The Central Asian country of Kyrgyzstan is considering an anti-gay law that would prohibit its citizens from creating “a positive attitude toward non-traditional sexual relations” among minors, a bill nearly identical to Russia’s anti-gay propaganda law.
The bill would amend the nation’s criminal code, the Code of Administrative Responsibility, the Law on Peaceful Assembly, and the Law on Mass Media, and would introduce a range of criminal and administrative sanctions on those who speak or act in a manner which promote homosexuality.
Under proposed amendments to the Criminal Code, violators would face up to six months in prison and a fine of from 2,000 to 5,000 KGS ($36 to $91 USD). For repeat offenders, the prison term could be as long as a year and the fine would be 3,000 to 6,000 KGS ($55 to $110 USD).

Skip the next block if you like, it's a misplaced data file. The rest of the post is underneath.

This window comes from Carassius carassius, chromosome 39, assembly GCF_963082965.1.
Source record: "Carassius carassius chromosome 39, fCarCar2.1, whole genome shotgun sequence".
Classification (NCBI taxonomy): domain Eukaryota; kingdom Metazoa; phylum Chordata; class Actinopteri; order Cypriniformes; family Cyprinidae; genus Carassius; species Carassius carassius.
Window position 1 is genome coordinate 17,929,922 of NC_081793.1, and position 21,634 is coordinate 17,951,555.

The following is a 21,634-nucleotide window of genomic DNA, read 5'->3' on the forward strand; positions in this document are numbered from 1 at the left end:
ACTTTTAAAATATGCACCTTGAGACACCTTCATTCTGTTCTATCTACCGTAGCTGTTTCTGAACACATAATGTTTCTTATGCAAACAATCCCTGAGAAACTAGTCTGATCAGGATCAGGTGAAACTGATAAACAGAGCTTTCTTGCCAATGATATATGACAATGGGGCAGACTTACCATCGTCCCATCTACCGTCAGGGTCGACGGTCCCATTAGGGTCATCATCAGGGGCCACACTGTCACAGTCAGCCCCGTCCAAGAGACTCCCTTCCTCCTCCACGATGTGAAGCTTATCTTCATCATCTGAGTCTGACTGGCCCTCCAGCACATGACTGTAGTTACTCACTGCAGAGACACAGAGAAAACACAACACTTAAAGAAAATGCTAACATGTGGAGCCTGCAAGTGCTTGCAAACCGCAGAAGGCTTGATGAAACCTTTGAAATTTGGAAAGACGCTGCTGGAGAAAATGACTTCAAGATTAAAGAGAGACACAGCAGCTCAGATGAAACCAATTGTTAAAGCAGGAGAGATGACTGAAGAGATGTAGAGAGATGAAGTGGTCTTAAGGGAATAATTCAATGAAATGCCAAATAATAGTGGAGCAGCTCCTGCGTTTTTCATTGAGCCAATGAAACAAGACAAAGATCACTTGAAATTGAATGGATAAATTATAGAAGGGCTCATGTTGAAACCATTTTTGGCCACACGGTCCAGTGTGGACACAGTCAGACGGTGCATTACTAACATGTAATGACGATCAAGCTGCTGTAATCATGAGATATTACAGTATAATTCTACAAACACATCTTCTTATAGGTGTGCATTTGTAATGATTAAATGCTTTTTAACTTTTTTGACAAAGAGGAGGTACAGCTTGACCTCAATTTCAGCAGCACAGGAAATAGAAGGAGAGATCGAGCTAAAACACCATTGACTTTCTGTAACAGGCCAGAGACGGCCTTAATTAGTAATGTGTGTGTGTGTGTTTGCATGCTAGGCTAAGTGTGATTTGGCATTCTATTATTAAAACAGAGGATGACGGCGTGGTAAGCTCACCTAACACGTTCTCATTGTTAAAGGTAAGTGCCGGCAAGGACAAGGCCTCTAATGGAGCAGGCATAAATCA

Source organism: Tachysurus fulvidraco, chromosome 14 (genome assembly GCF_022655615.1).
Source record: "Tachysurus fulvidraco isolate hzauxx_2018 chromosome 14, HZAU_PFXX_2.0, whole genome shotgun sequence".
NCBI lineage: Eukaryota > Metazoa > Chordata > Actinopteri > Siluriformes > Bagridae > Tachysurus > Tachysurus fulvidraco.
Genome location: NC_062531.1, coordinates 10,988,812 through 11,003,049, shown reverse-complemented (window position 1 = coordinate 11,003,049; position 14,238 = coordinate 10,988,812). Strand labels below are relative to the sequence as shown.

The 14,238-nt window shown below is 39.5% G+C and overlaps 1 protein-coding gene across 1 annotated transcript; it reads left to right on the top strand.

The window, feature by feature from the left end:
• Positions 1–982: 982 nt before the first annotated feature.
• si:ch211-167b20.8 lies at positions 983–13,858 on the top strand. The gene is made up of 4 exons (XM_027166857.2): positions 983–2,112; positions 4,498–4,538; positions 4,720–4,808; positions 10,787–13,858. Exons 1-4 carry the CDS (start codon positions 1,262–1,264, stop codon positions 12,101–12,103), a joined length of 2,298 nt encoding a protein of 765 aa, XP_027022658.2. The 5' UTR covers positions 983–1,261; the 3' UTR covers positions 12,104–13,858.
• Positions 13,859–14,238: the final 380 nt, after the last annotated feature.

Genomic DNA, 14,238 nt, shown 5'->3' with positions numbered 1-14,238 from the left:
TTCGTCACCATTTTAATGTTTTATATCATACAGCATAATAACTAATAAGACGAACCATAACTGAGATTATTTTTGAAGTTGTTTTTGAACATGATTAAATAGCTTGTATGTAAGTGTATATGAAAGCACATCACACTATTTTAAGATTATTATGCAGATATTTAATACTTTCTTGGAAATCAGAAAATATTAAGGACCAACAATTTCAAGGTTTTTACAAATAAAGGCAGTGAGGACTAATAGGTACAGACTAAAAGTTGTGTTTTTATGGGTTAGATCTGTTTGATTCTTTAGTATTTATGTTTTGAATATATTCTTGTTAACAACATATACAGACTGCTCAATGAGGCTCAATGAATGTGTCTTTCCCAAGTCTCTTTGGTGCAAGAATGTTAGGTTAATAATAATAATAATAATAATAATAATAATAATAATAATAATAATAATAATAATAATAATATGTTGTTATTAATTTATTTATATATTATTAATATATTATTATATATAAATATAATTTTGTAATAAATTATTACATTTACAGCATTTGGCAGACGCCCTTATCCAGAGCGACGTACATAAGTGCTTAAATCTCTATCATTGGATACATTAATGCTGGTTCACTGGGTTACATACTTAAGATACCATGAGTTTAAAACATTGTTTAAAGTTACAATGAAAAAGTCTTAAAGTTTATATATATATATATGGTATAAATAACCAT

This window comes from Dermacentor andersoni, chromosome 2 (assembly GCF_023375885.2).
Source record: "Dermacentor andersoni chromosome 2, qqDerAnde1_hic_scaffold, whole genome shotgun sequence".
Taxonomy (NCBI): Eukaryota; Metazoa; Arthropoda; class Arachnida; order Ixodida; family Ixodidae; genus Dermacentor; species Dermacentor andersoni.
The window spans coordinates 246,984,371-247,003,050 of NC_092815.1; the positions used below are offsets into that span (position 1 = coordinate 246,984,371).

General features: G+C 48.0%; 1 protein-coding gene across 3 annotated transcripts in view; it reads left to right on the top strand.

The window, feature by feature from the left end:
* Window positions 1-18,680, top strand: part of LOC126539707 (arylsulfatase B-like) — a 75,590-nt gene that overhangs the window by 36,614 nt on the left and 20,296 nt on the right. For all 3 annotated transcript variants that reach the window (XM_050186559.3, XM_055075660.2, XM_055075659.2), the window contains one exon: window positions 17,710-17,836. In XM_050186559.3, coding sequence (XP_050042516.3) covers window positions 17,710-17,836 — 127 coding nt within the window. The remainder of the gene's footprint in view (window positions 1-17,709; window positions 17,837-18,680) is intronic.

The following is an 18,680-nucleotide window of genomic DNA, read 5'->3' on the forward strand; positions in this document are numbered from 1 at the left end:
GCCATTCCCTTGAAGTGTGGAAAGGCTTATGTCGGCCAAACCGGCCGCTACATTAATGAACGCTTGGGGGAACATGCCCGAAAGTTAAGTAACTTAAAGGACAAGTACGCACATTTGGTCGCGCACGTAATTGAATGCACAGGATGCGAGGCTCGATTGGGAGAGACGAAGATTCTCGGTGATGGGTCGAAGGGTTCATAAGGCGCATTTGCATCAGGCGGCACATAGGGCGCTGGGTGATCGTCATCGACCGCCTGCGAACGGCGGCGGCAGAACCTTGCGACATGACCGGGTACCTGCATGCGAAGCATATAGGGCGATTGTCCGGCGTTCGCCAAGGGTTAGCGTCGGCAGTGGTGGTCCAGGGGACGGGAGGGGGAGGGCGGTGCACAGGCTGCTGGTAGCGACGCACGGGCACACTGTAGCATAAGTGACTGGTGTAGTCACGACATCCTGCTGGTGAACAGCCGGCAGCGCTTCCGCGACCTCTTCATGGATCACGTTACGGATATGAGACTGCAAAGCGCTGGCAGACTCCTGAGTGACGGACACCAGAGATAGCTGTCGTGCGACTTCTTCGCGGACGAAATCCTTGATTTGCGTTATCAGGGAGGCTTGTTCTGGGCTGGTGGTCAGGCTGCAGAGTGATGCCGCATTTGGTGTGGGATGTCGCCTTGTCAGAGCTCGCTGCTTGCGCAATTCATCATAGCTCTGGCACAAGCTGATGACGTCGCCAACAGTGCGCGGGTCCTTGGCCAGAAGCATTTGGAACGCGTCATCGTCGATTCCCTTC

Fines also could be imposed under the administrative code for similar activities that do not amount to criminal acts under the proposed amendments.
Sponsors define “non-traditional sexual relations” as “sodomy, lesbianism and other forms of non-traditional sexual behavior.”
“This draconian bill is blatantly discriminatory against LGBT people and would deny citizens across Kyrgyzstan their fundamental rights,” said Hugh Williamson, a spokesman for Human Rights Watch in New York. “The sponsors of this homophobic bill should withdraw it immediately, and the government and political parties should speak out against such legislation, making clear it has no place in Kyrgyzstan.”
The law, which was published online Wednesday for public discussion, has not been officially registered for consideration by parliament.